Picture this: You’ve spent several hundred dollars on headshots, photos of the exterior and interior of your business, or pictures at a corporate event. Now you want to use those photos in promotional materials or on your website, or at the very least, prevent someone else from using them. Surprisingly, you might not have very much control over how the photos are used, even though you paid for them!
Your ability to control use of the photographs depends on whether or not you own the copyright rights to the photos. A copyright is a bundle of rights created by Congress in Title 17 of the United States Code to protect original works of authorship which exist in some tangible form. A copyright gives the author certain exclusive rights, which arise immediately and automatically at the time the work is created in a fixed form. Whoever owns the copyright rights has the exclusive right to say how and when the photos can be used.
Therefore, unless the photographer is an actual employee of your company (as opposed to an independent contractor), the photographer automatically owns the copyright rights in the photos once they are uploaded, downloaded or developed, since he/she is the one who created the work. If the person who took the photographs is an employee of your company, then the copyright rights are automatically deemed to be owned by the company under the “work for hire” doctrine.
The safest way to protect yourself is to make sure the photographer assigns all of his/her copyright rights to you. The law requires a copyright assignment to be in writing and signed by the copyright owner to be effective. This can be done fairly easily since the language required for the assignment can be made part of the contract between you and the photographer at the onset of the project. If not, the written document can be executed afterwards as well.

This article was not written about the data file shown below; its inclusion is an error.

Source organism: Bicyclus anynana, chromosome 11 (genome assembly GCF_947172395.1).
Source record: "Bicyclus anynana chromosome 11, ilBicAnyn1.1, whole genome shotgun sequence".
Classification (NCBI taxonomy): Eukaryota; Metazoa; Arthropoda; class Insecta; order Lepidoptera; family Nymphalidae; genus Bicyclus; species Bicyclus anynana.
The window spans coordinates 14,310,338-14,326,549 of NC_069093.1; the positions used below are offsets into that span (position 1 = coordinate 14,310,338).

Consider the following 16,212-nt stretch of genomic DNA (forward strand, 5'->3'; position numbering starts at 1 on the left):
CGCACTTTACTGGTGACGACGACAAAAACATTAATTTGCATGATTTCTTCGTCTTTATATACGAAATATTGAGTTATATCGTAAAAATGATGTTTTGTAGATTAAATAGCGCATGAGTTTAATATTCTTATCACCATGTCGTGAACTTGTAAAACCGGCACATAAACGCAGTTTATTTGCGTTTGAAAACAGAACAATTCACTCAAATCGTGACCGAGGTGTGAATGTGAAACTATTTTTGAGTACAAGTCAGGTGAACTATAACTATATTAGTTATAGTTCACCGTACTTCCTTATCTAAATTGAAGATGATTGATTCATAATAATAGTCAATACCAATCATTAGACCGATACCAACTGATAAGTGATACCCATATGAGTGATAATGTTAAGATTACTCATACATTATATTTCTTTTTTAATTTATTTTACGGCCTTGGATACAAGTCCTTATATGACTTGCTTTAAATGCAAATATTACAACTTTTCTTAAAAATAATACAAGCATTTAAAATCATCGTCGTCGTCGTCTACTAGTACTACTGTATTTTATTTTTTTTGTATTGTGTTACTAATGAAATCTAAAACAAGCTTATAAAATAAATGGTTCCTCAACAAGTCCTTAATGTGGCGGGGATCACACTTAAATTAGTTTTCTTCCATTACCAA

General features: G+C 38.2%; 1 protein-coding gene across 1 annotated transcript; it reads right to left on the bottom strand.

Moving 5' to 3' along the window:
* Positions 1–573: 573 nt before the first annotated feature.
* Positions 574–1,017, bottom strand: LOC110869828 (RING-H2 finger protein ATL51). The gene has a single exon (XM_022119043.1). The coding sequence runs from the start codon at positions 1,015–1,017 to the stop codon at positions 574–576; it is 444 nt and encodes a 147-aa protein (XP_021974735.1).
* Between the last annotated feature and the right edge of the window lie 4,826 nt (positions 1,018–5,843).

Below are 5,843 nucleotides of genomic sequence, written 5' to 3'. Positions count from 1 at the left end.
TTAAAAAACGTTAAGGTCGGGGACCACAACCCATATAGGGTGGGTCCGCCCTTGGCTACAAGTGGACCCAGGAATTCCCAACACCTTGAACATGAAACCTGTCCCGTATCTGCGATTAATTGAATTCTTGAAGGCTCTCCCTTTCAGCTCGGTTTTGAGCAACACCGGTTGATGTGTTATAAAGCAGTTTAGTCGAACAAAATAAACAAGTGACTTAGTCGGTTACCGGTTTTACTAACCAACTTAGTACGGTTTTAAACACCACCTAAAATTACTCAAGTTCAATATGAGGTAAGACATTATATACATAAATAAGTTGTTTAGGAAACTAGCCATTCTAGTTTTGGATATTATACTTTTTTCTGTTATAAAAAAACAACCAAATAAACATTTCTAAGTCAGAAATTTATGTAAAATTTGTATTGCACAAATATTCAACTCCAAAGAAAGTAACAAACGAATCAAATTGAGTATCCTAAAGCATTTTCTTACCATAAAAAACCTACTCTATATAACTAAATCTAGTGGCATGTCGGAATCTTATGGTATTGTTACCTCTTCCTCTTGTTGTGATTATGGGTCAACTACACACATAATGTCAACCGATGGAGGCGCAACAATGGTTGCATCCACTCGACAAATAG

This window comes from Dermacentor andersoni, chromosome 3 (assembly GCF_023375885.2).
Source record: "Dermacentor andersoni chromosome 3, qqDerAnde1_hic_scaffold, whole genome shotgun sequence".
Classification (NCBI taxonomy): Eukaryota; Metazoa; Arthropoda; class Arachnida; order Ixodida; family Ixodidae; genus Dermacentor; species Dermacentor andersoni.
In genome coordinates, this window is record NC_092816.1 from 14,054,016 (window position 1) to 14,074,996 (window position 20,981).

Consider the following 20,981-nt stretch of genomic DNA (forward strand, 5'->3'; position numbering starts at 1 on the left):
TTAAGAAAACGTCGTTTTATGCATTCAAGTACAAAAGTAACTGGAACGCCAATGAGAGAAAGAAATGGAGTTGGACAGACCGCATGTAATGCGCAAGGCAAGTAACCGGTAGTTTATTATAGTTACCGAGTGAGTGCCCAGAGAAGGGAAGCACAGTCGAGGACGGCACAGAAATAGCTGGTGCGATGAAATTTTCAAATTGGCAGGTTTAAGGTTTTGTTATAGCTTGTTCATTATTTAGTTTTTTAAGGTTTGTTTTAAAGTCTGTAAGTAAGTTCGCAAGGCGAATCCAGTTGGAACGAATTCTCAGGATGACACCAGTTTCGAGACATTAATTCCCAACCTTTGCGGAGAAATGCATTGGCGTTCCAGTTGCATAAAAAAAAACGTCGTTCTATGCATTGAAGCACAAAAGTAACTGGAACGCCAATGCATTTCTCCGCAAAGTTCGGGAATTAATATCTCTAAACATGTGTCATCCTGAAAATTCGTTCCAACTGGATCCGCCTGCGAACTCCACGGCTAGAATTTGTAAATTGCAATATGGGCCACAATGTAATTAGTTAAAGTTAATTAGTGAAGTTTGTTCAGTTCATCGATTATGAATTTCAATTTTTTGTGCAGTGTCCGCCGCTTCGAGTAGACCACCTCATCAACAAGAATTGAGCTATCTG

It is important to make sure the assignment transfers all rights to use of the photos in any format or media now known or hereinafter devised. For example, if the assignment only transfers the right to use the photos in a company brochure, that assignment might not extend to use on your company’s website or ads published in local media.
The same copyright principles apply to the creation of your website. Even though you paid a developer to create your website, if the developer has not assigned his/her copyright rights to you, you don’t own it. This can be especially troublesome if you want to take action against someone for using text, graphics or photographs taken from your website. If you do not own the copyright in the website, you will not be able to assert those rights.
Most vendors will readily agree to assign over their copyright rights…they are getting paid for their work and typically don’t have any reason to retain the copyrights anyway. But you need to address the issue so you’ll be protected, if and when you need it!
Julie Gregory is a partner at Middleton Reutlinger and practices in the firm’s intellectual property section, concentrating in trademark prosecution, litigation involving trademark infringement and unfair competition and copyright law. You can reach Julie at 502.625.2770 or email@example.com.